Wall Street has continued the rout on global share markets, with the Dow Jones, S&P 500 closing down more than 1.5% and Nasdaq down 2%.
It followed sharp falls in China, where trading on the main stock markets was halted early after indexes tumbled 7%.
A survey indicating China’s manufacturing sector contracted again last month was blamed for the falls.
Meanwhile, news that Saudi Arabia had broken off diplomatic ties with Iran sent oil and gold prices higher.
On Wall Street, all 10 major S&P sectors were lower, led by the 2.4% fall in the technology sector. Bank stocks were also hard hit, with JP Morgan down 3.65%.
“Those are violent New Year fireworks,” said Andre Bakhos, managing director at Janlyn Capital. “That’s quite a way to start the day off.”
Earlier on Monday, trading on China’s Shanghai and Shenzhen stock exchanges was halted for the first time under new “circuit breaker” rules, which are designed to curb market volatility.
The share price falls came after more signs of trouble in the world’s second-largest economy.
The Caixin/Markit purchasing managers’ index slipped to 48.2 in December, marking the 10th consecutive month of shrinking factory activity in the sector. A reading below 50 indicated contraction.
Some analysts also attributed the decline in share prices to the imminent end of a six-month lockup period on share sales by major institutional investors, a policy implemented to shore up indexes. Big shareholders may start dumping shares once the ban is lifted on Friday.
Huang Cengdong, an analyst for Sinolink Securities in Shanghai, said: “The market will not improve because there will be heavy selling in the near future.”
Monday’s sell-off in China had a knock-on across the region. Japan’s Nikkei 225 tumbled 3.1% and Hong Kong’s Hang Seng retreated 2.6%.
Analysis: Karishma Vaswani, Asia business correspondent
There’s nothing like the herd mentality to get things started for the new year. Retail investors in the Chinese stock market are often driven by sentiment and tend to follow the crowd.
When they hear of some bad news from brokers or their friends, and other people start selling, they start selling too.
Falling prices attract more people to dump their stocks, and although shares are still above their lows, authorities will be keen to avoid the kind of share market crash we saw last summer.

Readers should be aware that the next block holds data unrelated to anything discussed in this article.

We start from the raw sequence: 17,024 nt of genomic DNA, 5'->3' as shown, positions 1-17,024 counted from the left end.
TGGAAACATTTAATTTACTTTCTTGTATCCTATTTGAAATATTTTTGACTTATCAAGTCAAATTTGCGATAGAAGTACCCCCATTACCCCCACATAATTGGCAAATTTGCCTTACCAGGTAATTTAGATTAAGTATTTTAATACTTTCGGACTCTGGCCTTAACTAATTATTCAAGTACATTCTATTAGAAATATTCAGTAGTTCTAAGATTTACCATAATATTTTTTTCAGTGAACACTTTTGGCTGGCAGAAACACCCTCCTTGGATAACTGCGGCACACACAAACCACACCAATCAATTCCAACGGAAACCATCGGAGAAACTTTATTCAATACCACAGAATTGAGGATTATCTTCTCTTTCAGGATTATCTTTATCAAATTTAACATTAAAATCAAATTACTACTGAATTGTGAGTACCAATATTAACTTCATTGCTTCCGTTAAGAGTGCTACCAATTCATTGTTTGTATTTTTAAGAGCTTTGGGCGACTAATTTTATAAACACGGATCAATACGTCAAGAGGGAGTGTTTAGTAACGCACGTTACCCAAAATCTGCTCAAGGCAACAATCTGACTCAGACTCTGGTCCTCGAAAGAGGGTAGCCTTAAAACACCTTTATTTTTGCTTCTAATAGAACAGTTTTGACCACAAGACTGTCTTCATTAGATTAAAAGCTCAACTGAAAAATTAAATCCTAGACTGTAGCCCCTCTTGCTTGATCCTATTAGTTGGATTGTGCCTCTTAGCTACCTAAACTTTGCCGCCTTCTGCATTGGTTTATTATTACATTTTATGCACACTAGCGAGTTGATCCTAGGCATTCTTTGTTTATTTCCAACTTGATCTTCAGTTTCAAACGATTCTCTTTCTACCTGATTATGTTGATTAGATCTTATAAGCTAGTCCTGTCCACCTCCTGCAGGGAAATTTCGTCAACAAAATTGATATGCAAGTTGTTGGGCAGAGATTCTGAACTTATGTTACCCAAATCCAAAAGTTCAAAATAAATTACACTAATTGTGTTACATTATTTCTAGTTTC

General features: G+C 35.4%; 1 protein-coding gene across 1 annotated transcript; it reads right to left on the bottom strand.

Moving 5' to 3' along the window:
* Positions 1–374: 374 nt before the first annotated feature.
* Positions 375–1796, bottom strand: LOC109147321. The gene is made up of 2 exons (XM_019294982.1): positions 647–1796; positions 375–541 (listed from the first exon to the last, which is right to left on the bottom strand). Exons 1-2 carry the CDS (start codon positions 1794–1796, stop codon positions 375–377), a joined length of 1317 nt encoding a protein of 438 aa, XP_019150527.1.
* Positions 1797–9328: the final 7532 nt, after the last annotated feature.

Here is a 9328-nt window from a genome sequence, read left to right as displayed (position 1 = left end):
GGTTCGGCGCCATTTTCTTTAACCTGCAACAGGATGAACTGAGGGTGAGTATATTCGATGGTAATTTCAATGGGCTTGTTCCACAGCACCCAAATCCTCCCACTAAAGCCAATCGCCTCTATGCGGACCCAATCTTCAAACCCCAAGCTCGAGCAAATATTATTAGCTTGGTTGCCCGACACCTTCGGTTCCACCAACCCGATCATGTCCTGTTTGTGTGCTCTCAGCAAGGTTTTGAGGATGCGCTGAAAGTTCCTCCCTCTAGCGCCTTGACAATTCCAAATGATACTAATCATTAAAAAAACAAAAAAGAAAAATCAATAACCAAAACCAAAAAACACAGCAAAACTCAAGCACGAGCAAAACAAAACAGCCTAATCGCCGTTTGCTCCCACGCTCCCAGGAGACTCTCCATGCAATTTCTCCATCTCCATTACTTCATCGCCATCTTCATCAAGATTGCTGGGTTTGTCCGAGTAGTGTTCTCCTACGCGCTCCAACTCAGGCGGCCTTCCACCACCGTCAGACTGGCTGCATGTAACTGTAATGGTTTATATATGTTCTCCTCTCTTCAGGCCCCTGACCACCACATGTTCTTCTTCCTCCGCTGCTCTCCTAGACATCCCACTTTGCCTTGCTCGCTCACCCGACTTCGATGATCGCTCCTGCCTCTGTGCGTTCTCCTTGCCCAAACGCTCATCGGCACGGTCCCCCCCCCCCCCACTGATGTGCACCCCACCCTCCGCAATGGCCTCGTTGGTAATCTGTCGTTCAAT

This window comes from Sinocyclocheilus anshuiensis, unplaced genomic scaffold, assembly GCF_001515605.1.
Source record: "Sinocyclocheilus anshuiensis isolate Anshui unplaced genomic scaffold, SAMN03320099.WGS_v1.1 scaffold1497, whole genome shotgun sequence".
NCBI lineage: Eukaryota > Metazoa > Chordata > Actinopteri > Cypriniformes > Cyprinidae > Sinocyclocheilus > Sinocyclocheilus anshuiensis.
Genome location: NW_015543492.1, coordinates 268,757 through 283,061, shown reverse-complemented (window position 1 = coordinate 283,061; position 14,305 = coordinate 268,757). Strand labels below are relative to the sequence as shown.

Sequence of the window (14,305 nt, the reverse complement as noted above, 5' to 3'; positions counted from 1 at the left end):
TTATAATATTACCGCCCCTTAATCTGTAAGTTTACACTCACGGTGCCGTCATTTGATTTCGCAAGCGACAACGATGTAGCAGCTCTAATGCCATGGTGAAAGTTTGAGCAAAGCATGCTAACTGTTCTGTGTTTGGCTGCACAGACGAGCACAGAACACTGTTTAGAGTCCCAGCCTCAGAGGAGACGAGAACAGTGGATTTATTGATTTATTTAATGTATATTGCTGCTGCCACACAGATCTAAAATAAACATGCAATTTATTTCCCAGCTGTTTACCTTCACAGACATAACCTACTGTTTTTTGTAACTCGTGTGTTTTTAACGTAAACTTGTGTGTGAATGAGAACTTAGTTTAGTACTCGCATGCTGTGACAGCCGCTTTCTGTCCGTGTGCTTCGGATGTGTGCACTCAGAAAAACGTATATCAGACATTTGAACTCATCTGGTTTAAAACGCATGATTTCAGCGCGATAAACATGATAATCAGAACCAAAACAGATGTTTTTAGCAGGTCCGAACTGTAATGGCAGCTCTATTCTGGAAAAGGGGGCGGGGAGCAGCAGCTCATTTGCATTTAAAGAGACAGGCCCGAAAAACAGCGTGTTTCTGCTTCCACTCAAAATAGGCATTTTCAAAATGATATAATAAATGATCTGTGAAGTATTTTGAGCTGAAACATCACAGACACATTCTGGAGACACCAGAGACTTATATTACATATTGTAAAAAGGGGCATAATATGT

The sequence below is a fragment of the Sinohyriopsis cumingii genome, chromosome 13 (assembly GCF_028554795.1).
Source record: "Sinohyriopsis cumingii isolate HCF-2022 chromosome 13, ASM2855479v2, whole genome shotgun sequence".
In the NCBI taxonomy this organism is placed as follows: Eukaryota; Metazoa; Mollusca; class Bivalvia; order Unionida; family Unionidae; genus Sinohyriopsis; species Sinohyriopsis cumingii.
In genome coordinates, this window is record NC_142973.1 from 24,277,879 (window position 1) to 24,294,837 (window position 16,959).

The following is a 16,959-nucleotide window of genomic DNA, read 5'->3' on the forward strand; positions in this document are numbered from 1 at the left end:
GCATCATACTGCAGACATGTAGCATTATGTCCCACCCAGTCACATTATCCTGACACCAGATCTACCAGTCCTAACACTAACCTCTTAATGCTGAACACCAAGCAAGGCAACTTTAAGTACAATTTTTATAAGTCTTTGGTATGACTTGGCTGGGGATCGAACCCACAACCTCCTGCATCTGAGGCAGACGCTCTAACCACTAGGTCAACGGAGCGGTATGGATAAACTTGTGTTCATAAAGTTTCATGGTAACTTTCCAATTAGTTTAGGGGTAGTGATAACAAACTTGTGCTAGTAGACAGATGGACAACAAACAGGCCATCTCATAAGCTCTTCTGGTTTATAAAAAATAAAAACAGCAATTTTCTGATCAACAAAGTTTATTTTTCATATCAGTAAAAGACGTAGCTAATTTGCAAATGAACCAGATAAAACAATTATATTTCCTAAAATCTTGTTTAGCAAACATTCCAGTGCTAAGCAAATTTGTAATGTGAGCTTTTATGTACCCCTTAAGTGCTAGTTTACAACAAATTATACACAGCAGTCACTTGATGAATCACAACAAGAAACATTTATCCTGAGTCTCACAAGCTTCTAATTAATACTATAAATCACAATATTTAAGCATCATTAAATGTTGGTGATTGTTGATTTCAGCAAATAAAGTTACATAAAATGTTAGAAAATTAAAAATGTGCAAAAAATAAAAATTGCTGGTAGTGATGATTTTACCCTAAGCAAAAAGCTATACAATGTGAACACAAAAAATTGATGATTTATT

Read Karishma’s full analysis here.
“Welcome to 2016, though you’d be forgiven for thinking the markets were back in August 2015 with China causing some early New Year issues,” said Spreadex analyst Connor Campbell.
And Alastair McCaig, market analyst at IG, said: “Anyone hitting the trading floor expecting a calm and quiet start to 2016 was given a rude surprise as Asian chaos affected European markets.”
Markets were also rattled by growing tensions between Middle East powerhouses Saudi Arabia and Iran over the execution of Shia cleric Nimr al-Nimr.
The execution in Saudi Arabia led to protests in Tehran. Saudi has cut diplomatic ties with Iran and given diplomats 48 hours to leave.
Iran’s supreme leader has warned Saudi Arabia it would face “quick consequences” for the execution.
Fearing further upheaval in the already volatile Middle East, the US has urged regional leaders to try to ease tensions.
The price of Brent crude jumped more than 3% at the start of the day on the back of heightened tensions, but then fell back sharply after US stock markets opened. In late afternoon trading, Brent was down 1% at $36.96 a barrel, while US crude was down 1.4% at $36.52.
Analysts said the underlying trend of oversupply would continue to weigh on prices over the longer term.
“Unless we see a convincing drop in oil output from these two nations, and the broader oil-producing community, the supply glut issue will persist, which means oil prices would remain under pressure for a longer period,” said Bernard Aw at IG Markets in Singapore.
Oil prices are down by two-thirds since mid-2014, with analysts estimating that producers are pumping between 0.5 million and two million barrels of oil every day in excess of demand.
Worries about the impact of Middle East tensions were underlined in the gold price, which rose more than 1% on Monday to $1,070.20 an ounce.
Gold is frequently seen as an alternative investment during times of geopolitical and financial uncertainties. The gold price lost 10% last year.
Another traditional haven is the Swiss franc, which gained about 0.8% against both the dollar and the euro in early trading on Monday.